“It Sounds Like Everything And It’s About Everything!” Clash Meets Tim Burgess

“I wanted to give it all…”

Tim Burgess has never been shy about exploring new musical avenues and sonic shifts, but new album ‘Typical Music’, feels like his most important and ambitious solo work to date.

It’s fair to say that Tim might well be the hardest-working man in the music industry. He’s just returned from a tour of Australia, he’s released two solo albums in the last two years, has curated two Tim’s Twitter Listening Party books and of course has hosted countless listening parties, including an an illustrious roll-call of musicians including Paul McCartney, John Lennon, Liam Gallagher, Ride, New Order, The Cure and of course Tim’s own band The Charlatans.

With this colossal and impressive worth ethic, it’s little surprise that Tim opted to create a double album for his next solo body of work ‘Typical Music’. This new album is not just ambitious in terms of its duration (just 180 seconds shy of 90 minutes) but in terms of its impressive array of musical genres and intricate arrangements. From a slight flirtation with doom-metal in ‘L.O.S.T.’ to the surf-punk vibes of the title track, ‘Typical Music’ is a colourful, kaleidoscopic, sonic odyssey that is chock-full of optimism, endless possibilities and eclecticism.

The chameleonic singer spoke to Emma Harrison about returning to record at Rockfield, embracing the concept of ‘cartoon music’, helping Iron Maiden trend in Paraguay via Tim’s Twitter Listening Parties and why he wanted to challenge himself with his new album ‘Typical Music’.

Huge congratulations on the new album ‘Typical Music’. It’s really colourful and intriguing. I would describe it as a kaleidoscopic musical odyssey. I know you were wanting to create something really different and to challenge yourself when making this album. I think you’ve achieved this – would you agree?

Thank you! Do I agree? I don’t know! I think yes, I do agree! I mean I did challenge myself and I think it’s good. When you think that all masterpieces like the Eiffel Tower (laughs) it takes a while for people to understand it already and then it becomes a part of life. I think that’s what ‘Typical Music’ will become.

Definitely! The last album ‘I Love The New Sky’ came out as the pandemic was underway in May 2020 and then you started working on ‘Typical Music’. How did you go from finishing the last album – and not really having any output to perform it – to going straight through to ‘Typical Music’?

Well, I guess that’s it really as you live life, you just write things down and I’m doing that now. I’ve been on tour with The Charlatans and you find yourself thinking about the show last night and something sparks and you just write something down because you’ve had an experience. With the pandemic, there were no real experiences apart from taking my son for his daily walk or talking about Boris Johnson. So I had to really dig deep. It’s a very emotional record I think.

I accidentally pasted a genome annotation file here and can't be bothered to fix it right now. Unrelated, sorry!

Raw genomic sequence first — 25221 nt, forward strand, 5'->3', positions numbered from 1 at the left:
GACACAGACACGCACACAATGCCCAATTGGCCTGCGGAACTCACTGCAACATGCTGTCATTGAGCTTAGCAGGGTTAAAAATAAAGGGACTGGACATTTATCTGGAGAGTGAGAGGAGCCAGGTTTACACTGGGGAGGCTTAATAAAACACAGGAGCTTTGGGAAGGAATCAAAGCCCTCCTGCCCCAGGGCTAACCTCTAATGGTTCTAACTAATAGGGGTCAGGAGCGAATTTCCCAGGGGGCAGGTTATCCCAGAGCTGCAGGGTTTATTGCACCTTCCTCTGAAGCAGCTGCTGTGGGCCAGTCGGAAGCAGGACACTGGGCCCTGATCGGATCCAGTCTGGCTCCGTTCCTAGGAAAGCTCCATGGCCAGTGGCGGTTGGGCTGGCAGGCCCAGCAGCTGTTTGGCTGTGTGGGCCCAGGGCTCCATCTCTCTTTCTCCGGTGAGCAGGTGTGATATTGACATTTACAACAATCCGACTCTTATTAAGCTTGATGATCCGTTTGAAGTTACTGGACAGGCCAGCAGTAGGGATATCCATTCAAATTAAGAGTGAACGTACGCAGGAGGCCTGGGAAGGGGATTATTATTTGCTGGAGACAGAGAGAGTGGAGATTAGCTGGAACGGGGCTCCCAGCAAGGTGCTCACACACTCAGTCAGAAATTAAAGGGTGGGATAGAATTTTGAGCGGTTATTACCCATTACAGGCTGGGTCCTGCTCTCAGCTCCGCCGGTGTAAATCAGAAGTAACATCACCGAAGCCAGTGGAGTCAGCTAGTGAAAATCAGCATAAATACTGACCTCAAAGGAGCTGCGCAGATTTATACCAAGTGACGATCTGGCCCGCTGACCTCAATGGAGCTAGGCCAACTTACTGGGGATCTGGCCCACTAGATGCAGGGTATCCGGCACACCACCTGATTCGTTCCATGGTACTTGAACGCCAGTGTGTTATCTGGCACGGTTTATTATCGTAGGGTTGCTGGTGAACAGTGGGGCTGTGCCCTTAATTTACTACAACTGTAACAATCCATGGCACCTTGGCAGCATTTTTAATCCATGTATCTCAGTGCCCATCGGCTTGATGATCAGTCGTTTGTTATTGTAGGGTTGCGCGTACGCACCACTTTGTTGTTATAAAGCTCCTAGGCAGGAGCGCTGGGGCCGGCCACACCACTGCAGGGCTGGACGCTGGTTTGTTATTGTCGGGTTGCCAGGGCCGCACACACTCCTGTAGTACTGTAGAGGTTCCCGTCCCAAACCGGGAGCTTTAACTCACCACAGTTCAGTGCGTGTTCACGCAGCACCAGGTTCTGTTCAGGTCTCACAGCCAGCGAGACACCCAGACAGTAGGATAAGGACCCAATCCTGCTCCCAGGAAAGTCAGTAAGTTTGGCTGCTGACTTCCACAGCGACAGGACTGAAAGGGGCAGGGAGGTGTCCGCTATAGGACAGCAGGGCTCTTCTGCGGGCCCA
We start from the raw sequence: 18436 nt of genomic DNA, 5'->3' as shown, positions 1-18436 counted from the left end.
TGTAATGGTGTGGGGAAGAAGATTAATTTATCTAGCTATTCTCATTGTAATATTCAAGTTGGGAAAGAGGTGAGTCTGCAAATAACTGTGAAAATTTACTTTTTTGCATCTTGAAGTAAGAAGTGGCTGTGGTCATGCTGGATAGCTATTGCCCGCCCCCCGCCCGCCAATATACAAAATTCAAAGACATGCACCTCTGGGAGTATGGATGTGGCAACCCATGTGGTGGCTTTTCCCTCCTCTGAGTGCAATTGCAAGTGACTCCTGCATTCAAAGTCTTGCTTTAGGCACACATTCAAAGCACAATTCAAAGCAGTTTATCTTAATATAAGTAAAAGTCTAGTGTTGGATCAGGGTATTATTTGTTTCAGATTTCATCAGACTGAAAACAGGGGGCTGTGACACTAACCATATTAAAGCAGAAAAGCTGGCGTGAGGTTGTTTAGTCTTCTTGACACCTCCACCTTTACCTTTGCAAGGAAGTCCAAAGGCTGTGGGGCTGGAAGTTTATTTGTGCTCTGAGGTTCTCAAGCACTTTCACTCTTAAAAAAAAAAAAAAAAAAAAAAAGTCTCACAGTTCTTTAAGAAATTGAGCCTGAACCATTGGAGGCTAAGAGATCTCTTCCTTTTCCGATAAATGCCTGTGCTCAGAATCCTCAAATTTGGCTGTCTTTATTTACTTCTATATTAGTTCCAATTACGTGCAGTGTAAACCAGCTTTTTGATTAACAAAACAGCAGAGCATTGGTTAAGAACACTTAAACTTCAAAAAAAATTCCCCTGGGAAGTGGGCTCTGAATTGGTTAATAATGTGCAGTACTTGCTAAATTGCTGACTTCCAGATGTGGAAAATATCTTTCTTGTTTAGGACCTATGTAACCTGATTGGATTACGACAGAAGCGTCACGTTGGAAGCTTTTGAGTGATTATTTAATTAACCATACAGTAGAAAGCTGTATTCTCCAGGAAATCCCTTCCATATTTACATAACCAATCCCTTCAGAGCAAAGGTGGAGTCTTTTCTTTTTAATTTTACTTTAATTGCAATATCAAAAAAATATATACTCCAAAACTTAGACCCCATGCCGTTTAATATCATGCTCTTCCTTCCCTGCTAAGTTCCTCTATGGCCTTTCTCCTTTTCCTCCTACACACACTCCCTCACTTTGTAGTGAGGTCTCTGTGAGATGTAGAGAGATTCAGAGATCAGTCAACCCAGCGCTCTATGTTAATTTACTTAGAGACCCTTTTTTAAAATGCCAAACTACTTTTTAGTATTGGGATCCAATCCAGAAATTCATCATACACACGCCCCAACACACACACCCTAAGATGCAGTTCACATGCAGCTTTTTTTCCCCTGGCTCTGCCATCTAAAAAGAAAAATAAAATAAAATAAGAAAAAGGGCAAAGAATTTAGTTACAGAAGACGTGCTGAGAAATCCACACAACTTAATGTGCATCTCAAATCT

It definitely feels that way. There’s a lot of life experiences that weave themselves into the 22 songs. 

It’s hard. When you make a record, you don’t understand, you just make it. I never think to myself, here’s the concept. I don’t think about concepts or anything like that. I just write and write. I don’t really understand it until some time has gone by. It’s been a month since it has been out and it has been 11 months since I finished it. I kind of found that delay difficult.

There’s an emotional thread there. Perhaps it might help some people who’ve gone through traumatic experiences. I don’t know why I think that, but I do.

You can really feel the emotion coming through it and some things are worth waiting for and this is definitely the case. I understand that you were influenced by The Cure’s ‘Kiss Me, Kiss Me, Kiss Me’ album. 

There’s lots of reasons why I went with 22 songs. Number one reason there were 22 songs! There’s a few mentions of the time 11:11 within the album. So, I thought of 11 songs per side and having 22 songs coming out in the year 2022. Initially, the two songs that I chose to not be on the album ended up being the two singles, But I love all of them!

I wanted to give everything you know, I wanted to treat them all as importantly as each other. I wanted to give it my all.

It definitely feels that this is the album that you’ve been itching to make. ‘Typical Music’ is so expansive and it’s such an interesting mix of genres. Originally it was gonna be called ‘The Guide To The Universe’. Is that the case?

(laughs) I like that. Yeah! You know, I have always wanted to answer this question that lots of journalists ask, ‘What’s it all about’ ‘What does it sound like?’ And I always wanted to say it sounds like everything. And it’s about everything. And that’s what this is!